The Descendants, directed by Alexander Payne, opens with a voice-over by protagonist Matt King (played by George Clooney), a wealthy Oahu lawyer, about how everyone assumes that Hawaii is a paradise. We quickly learn, however, that there is trouble in paradise. Matt’s wife, Elizabeth, is in a coma from a boat-racing accident, and Matt, who describes himself as the “back-up parent,” has become the sole care-giver for his two troubled daughters, Scottie and Alex. Elizabeth’s accident comes just as Matt is preparing to sell 25,000 acres of land on Kauai contained in a family trust, for which he is the sole trustee. The trust is due to expire in seven years and the many cousins in the King family have agreed to sell the land to a real estate developer.
The land is a legacy from Matt’s great-grandmother, a Hawaiian princess and direct descendent of Kamehameha, who married Edward King, the descendant of American missionaries. Although the family is fictional, the story has historical echoes. The real-life marriage of Princess Bernice Pauahi Bishop, a great-granddaughter of Kamehameha I who owned vast amounts of land, and Charles Reed Bishop, an American businessman, may have provided the inspiration for the King family. The family history is interwoven into the main plot of the film, the dynamics and drama of a family that has somehow grown apart and struggling to deal with their mother’s accident.
During a visit with Elizabeth’s doctor, Matt discovers that Elizabeth is in a persistive vegetative state, and that her living will dictates that she must be taken off life support. The doctor advises Matt to give family and friends time to say goodbye before Elizabeth dies. Matt takes Scottie to bring Alex home from the Hawaii Pacific Institute. When he tells Alex that her mother is going to die, she reveals that Elizabeth has been having an affair with another man. Matt’s reactions to all this news include an emotional trip to Kauai, where he and his daughters also visit the family land and reminisce about past camping trips. The pristine beauty of the King land is contrasted with shots of development on Kauai, particularly resorts and golf courses, the fate that awaits the trust land. In the end, Matt has a change of heart and refuses, as the sole trustee, to sell the land. Explaining himself to his angry cousins, Matt declares, “We didn’t do anything to own this land, it was entrusted to us,” and if they sell it, “something we were supposed to protect is gone.”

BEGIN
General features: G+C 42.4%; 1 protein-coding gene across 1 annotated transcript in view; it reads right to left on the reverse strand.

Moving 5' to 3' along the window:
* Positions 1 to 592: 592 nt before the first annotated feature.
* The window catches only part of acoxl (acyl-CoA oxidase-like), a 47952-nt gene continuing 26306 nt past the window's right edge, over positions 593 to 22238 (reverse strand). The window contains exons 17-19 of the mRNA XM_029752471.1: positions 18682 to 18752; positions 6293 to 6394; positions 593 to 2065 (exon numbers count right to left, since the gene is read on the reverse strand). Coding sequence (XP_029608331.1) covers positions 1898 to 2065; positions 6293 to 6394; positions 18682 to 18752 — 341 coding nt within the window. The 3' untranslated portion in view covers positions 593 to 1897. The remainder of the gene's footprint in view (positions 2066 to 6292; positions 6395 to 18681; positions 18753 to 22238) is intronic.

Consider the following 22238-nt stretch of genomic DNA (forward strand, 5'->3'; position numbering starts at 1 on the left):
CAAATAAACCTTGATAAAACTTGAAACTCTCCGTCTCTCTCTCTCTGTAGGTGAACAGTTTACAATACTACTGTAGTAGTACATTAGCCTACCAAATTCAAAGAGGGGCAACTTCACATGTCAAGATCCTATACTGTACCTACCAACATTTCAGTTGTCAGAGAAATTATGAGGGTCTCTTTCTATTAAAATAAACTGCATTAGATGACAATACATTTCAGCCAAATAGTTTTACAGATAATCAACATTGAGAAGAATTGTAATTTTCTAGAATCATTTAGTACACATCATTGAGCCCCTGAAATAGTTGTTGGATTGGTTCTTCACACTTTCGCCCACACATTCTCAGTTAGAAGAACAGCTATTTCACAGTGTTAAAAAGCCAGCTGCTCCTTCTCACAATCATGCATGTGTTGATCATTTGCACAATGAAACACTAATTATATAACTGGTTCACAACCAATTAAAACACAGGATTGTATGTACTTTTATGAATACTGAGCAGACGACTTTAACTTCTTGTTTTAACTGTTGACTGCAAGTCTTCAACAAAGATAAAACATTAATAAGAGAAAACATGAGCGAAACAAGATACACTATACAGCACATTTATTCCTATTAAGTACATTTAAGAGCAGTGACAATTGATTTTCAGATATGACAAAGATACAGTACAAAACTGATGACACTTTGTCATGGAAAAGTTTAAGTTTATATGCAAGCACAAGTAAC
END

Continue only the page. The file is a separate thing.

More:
The process of coming to terms with the death of his wife forces Matt to confront what is owed to the dying, the dead, and to those who remain behind. It is perhaps Matt’s failure to prevent his wife’s death that makes him cling to his role as steward of the land and the family’s Hawaiian legacy. In an odd parallel, Matt acts as the steward of both Elizabeth’s death and the King land – as he lets one go, he appreciates the importance of the other all the more. As Elizabeth’s death brings him closer to his children, it also brings him back in touch with his past and the importance of preserving his family’s legacy for future generations.
It is slightly disappointing that the film never really engages with the history of Hawaii and never really links the two plots very well. The King family is, as Matt puts it, “haole as shit,” (haole is the derogatory term for white immigrants); sending their children to Punahou School and living lives of privilege and ease. The Punahou School was one of two elite schools founded by American missionaries in the islands, and was initially a school for the children of the missionaries. The other was the Chiefs’ Children’s School, a school for the children of high-ranking Hawaiians, which the last five Hawaiian monarchs attended. Punahou, as Sarah Vowel notes, became known as the “haole rich kid school,” labeled by President Obama, an alumnus, as an “incubator for island elites.” That the King family attended Punahou clearly marks them as island elites, participating in a haole educational tradition that stretches back over a century and a half.